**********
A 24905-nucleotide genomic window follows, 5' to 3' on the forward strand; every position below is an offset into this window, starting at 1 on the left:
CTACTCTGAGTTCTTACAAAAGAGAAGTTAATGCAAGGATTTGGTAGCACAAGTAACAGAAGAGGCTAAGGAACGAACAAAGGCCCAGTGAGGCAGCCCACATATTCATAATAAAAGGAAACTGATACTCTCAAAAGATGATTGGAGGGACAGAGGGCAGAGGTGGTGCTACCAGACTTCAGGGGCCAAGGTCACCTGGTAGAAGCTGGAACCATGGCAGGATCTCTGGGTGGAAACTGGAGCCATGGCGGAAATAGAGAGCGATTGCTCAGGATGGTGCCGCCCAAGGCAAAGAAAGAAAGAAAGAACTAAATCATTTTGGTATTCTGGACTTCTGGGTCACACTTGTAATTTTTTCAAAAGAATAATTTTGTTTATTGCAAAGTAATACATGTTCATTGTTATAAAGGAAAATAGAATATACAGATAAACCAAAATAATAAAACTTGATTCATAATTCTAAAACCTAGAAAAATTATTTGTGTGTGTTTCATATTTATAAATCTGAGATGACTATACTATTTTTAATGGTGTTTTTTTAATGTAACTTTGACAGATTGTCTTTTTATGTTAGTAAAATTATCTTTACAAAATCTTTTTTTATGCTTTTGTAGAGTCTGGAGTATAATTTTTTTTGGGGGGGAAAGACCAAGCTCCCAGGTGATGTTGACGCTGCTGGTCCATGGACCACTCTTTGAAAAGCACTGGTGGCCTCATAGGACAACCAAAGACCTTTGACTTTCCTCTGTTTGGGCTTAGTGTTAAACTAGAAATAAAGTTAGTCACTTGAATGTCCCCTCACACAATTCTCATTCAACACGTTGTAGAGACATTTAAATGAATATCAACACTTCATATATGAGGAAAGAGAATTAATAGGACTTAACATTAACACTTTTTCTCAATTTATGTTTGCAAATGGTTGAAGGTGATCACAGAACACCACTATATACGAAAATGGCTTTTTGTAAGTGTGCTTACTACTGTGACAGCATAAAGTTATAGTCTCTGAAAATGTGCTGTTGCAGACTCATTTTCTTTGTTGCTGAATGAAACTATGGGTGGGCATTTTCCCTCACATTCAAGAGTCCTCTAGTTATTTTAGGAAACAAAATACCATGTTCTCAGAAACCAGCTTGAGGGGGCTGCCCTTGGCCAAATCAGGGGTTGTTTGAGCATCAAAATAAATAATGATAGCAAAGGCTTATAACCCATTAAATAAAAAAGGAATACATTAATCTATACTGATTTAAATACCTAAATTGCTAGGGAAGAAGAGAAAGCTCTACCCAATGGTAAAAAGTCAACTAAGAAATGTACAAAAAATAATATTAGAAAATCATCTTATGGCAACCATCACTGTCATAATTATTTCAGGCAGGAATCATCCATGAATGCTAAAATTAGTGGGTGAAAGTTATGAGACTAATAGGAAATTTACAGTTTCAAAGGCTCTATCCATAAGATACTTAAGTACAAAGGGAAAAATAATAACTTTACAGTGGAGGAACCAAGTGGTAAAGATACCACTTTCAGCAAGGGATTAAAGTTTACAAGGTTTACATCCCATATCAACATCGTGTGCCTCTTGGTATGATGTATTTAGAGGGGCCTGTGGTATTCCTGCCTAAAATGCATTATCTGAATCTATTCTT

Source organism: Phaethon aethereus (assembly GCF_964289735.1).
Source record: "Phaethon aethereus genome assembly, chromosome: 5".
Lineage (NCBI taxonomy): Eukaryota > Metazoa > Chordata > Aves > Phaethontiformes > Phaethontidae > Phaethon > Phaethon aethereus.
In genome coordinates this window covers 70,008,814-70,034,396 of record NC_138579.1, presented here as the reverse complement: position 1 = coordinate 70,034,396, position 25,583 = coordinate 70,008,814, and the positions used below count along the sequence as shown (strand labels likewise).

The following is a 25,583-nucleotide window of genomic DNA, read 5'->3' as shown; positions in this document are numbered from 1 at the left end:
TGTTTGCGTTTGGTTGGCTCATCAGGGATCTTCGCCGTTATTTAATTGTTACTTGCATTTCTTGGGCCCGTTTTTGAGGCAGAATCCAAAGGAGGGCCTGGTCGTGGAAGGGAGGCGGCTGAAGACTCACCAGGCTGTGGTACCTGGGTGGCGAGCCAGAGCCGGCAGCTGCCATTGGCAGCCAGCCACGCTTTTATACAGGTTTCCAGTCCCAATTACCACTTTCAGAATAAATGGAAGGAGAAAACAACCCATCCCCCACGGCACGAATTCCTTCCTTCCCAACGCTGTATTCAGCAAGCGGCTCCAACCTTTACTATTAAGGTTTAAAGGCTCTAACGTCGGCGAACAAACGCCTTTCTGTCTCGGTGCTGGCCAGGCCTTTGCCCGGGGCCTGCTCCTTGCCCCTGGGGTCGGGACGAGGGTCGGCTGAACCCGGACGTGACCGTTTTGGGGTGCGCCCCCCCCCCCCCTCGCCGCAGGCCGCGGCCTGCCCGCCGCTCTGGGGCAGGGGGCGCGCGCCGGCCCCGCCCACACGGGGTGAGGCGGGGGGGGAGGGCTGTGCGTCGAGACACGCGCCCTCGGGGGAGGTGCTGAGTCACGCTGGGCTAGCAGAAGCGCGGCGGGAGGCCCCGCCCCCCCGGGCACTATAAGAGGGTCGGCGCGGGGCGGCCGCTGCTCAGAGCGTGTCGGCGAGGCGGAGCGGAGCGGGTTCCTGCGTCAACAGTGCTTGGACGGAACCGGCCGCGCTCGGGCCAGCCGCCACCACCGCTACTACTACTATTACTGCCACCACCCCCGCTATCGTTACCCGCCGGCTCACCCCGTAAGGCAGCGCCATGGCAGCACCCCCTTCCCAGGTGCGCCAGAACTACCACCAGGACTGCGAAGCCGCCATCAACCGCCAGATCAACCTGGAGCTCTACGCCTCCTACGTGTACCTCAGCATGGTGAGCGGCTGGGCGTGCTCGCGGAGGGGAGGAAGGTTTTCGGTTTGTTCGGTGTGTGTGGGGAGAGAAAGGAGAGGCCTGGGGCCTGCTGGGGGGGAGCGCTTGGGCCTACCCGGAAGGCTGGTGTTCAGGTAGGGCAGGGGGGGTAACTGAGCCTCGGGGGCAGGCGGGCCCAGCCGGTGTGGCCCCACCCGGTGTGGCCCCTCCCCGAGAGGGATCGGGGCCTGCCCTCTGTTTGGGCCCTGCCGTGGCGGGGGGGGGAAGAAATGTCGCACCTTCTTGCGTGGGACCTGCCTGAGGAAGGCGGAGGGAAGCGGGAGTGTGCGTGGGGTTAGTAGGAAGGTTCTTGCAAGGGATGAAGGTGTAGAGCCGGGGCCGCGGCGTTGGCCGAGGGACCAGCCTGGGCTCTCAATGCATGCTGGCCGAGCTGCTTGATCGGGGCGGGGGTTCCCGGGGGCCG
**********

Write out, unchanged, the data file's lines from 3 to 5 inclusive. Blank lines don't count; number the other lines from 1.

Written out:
Source organism: Phaethon aethereus (assembly GCF_964289735.1).
Source record: "Phaethon aethereus genome assembly, chromosome: 5".
Lineage (NCBI taxonomy): Eukaryota > Metazoa > Chordata > Aves > Phaethontiformes > Phaethontidae > Phaethon > Phaethon aethereus.